Sacyr Vallehermoso, one of the driving forces behind Spain’s decade long construction bubble, has been saved from a last minute default after oil group Repsol purchased €2.57bn of its own shares from the indebted builder.

Sacyr, which had been racing to refinance a €4.9bn bank loan used to buy 20 per cent of Repsol at the top of the market, was left with no other option but to sell half of its stake back to the company at a discount ahead of today’s deadline.

The sale of half of Sacyr’s 20 per cent stake in Repsol effectively brings to an end a 5 year running battle between the companies that cost Luis Del Rivero, the builder’s co-founder and chairman, his job, and helped destroy 90 per cent of its value from its pre-crisis peak.

Repsol, facing the possibility that Sacyr’s lending banks would seize the shares triggering a disorderly fire sale, preferred to use part of the €5.6bn of cash on its balance sheet to buy them, with the aim of selling them on to an industrial investor, or remunerating shareholders, the Spanish oil group said.

Sacyr, which sold to Repsol at €21.06 a share, or a five per cent discount to Monday’s close, said it had secured a three year extension on the €2.3bn remainder of the debt.

This would allow it to retain 10 per cent of Repsol with the hope of later erasing some of the €940m in capital losses already incurred on an investment made at an average price of €26.7 a share.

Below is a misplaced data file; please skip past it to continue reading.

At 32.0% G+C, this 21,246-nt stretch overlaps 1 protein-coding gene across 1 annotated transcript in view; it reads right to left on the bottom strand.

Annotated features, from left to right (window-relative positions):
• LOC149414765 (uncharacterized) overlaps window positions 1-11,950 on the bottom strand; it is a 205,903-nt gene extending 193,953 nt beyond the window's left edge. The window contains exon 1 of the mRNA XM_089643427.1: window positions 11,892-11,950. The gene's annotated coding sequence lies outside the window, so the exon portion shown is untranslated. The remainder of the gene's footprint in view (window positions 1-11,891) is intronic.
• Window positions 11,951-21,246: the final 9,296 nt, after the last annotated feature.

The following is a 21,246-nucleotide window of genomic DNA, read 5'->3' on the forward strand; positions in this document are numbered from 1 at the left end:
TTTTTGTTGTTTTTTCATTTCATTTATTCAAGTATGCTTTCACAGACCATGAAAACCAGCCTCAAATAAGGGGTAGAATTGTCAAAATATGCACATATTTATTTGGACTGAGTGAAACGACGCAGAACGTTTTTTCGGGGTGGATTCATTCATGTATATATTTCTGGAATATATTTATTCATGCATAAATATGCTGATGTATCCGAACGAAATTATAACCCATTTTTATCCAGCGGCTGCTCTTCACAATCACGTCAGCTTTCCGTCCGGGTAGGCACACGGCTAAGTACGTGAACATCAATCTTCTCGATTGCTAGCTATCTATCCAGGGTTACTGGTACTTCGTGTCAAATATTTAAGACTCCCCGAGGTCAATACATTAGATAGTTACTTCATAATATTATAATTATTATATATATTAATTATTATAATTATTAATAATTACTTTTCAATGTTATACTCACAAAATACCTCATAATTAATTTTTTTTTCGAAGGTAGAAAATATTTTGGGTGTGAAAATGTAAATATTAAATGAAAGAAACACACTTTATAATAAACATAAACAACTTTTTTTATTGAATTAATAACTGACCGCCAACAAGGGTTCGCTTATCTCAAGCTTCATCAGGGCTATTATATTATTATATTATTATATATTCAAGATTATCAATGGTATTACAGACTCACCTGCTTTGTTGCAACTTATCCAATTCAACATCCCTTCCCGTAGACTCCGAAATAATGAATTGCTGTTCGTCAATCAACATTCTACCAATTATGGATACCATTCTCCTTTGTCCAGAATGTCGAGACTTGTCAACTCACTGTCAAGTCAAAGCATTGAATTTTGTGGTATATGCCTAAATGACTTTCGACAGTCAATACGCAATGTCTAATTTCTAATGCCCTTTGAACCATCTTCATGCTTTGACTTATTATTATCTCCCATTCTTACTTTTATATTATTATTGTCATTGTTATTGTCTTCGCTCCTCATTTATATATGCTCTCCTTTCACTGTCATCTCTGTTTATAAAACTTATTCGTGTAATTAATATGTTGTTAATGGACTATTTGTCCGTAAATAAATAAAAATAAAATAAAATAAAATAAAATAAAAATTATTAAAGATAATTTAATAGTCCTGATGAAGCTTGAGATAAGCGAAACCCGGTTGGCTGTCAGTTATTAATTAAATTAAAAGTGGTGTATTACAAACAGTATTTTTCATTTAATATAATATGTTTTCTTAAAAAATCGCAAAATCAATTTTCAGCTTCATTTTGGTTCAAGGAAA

A late attempt by Sacyr, advised by Lazard, to sell half its Repsol stake to China’s Sinopec failed after time ran out to tempt the state-controlled oil company to buy before the loan expired this week.

Several banks, including Citigroup and Crédit Agricole, had demanded that Sacyr pay back all or some of the loan, prompting Sacyr to hire advisers to find a buyer willing to pay a premium over the market price for the holding.

It was not clear on Tuesday whether a small number of distressed debt investors which purchased part of the loan in the open market would be repaid alongside the dissenting banks.

Sacyr, which during Spain’s construction boom grew to become one of the country’s largest and most politically connected builders, made the large leveraged bet on Repsol in 2006 as part of a strategy to diversify its business away from construction, but fell into trouble as Repsol shares fell sharply during the financial crisis.

Sacyr shares had hit an all-time high of just less than €50 in 2007, but collapsed to a current price of about €4.36 as Spain’s domestic construction industry ground to a halt, and the builder began to suffer under the weight of the debts it had incurred.

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